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Table of Contents
ORIGINAL ARTICLE
Year : 2019  |  Volume : 7  |  Issue : 1  |  Page : 28-43

Cytotoxic effects of extract of Acmella oleracea in the ovaries and midgut of Rhipicephalus sanguineus Latreille, 1806 (Acari: Ixodidae) female ticks


1 Graduate Program in Chemistry, Universidade Federal do Maranhão (UFMA), Av. dos Portugueses, 1966, Bacanga, São Luís/MA, Paulínia, São Paulo, Brazil
2 Division of Chemistry of Natural Products, CPQBA/UNICAMP, Paulínia, São Paulo, Brazil
3 Graduate Program in Animal Science, School of Agricultural Science and Veterinary Medicine, The Pontificia Universidade Catolica do Parana – PUCPR, Rua Imaculada Conceição, Curitiba, PR, Brazil
4 Embrapa Meio-Norte, Parnaíba, PI, Brazil

Date of Web Publication13-Mar-2019

Correspondence Address:
Dr. Patrícia Rosa de Oliveira
Department of Biology, Institute of Biosciences, São Paulo State University-UNESP, Av. 24 A, n° 1515, Postal Code 199, Zip Code 13506-900, Rio Claro, São Paulo
Brazil
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Source of Support: None, Conflict of Interest: None


DOI: 10.4103/JMAU.JMAU_16_18

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  Abstract 

The present study investigated the effects of different concentrations of Acmella oleracea extract on the germinative cells and digestive processes of semi-engorged Rhipicephalus sanguineus females. For this experiment, 150 ticks were divided into five groups (30 individuals each). The animals were immersed for 5 min in different concentrations of the extract, distilled water, or ethanol 50%/DMSO 1%, dried, and kept in biological oxygen demand incubator for 7 days. The alterations were associated with the size of germinative cells and yolk granules; presence, size, and location of vacuoles in the cytoplasm of germinative cells; nuclear modifications in the germinative cells; damages to the nucleus and cytoplasm of the midgut generative cells; size of digestive cells; number of captured blood elements; accumulated digestive residues and digestive vacuoles in the digestive cells cytoplasm; and the number and distribution of proteins and polysaccharides in all the cells of both organs. The concentrations used in this study prevented an efficient and complete blood digestion by the midgut epithelial cells of the treated animals, resulting in the absence of the necessary nutrients to maintain the physiological events in the ectoparasites. In advanced stages, This can lead the ectoparasite to death. The germinative cells were highly impaired and probably not able to advance developmental stages (I–V) or complete vitellogenesis to be released during ovulation, which would prevent the females from originating a new individual. Thus, it can be concluded that the effects of A. oleracea are similar to those caused by chemical products widely recognized as effective to control ticks.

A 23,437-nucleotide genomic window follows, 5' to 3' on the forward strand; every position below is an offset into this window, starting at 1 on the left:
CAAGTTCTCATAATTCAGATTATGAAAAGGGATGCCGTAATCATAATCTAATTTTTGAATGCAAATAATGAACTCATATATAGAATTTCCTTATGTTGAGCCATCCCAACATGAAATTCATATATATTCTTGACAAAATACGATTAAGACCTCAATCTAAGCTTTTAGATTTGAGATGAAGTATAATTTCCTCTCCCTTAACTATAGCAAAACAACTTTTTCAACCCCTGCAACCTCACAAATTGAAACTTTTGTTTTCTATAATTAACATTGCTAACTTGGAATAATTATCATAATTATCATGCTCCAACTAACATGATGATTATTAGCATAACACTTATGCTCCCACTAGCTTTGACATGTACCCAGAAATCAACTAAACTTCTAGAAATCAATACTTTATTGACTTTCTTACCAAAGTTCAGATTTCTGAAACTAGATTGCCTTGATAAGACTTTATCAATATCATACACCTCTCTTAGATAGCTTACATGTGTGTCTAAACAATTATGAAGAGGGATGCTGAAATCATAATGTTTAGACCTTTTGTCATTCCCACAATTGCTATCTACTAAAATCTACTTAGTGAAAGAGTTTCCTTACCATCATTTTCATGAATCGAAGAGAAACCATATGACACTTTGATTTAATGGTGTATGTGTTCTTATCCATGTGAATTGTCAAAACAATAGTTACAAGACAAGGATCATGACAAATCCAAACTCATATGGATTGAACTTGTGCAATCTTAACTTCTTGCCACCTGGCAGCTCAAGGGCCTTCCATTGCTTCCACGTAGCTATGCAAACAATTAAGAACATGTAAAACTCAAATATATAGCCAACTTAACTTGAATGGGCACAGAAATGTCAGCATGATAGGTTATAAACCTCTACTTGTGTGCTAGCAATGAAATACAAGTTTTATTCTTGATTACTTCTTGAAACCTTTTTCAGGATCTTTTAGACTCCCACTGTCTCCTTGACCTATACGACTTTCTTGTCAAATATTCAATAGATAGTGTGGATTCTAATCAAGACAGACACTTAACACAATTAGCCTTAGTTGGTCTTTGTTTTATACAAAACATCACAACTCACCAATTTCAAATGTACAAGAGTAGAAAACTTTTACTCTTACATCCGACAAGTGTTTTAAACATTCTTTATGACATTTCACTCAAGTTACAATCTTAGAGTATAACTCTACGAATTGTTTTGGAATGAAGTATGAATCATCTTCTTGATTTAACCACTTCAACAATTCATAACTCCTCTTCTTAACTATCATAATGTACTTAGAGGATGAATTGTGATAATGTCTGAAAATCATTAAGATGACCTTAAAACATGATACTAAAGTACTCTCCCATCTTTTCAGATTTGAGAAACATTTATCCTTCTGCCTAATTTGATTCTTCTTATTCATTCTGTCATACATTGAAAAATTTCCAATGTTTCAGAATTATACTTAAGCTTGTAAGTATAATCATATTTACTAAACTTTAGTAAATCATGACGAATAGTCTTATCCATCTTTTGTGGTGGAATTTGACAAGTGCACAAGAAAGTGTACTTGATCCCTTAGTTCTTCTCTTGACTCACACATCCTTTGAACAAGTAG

Keywords: Acaricide, control, extract, natural, Rhipicephalus sanguineus, tick


How to cite this article:
de Oliveira PR, Anholeto LA, Ferreira Rodrigues RA, Arnosti A, Bechara GH, de Carvalho Castro KN, Camargo-Mathias MI. Cytotoxic effects of extract of Acmella oleracea in the ovaries and midgut of Rhipicephalus sanguineus Latreille, 1806 (Acari: Ixodidae) female ticks. J Microsc Ultrastruct 2019;7:28-43

How to cite this URL:
de Oliveira PR, Anholeto LA, Ferreira Rodrigues RA, Arnosti A, Bechara GH, de Carvalho Castro KN, Camargo-Mathias MI. Cytotoxic effects of extract of Acmella oleracea in the ovaries and midgut of Rhipicephalus sanguineus Latreille, 1806 (Acari: Ixodidae) female ticks. J Microsc Ultrastruct [serial online] 2019 [cited 2019 Mar 20];7:28-43. Available from: http://www.jmau.org/text.asp?2019/7/1/28/254063




  Introduction Top


Ticks belong to one of the most important arthropod groups and have significant epidemiological importance, once they are hematophagous ectoparasites and transmit pathogenic protozoa, viruses, bacteria, and helminths,[1],[2] mainly to mammals, including humans.

Rhipicephalus sanguineus are ticks of major medical and veterinary importance and have been described in the literature as the most widely distributed tick species worldwide.[2],[3],[4],[5]

The use of synthetic acaricides is currently the main method to control ticks. However, the indiscriminate use of these chemicals can lead to the selection of resistant individuals and to the accumulation of chemical residues in the environment, contaminating the soil and water streams, and consequently affecting other animals, including human beings.[6],[7],[8]

In this sense, natural compounds, substances obtained from plant extracts with acaricide action, would represent a promising alternative to control these pests.[9]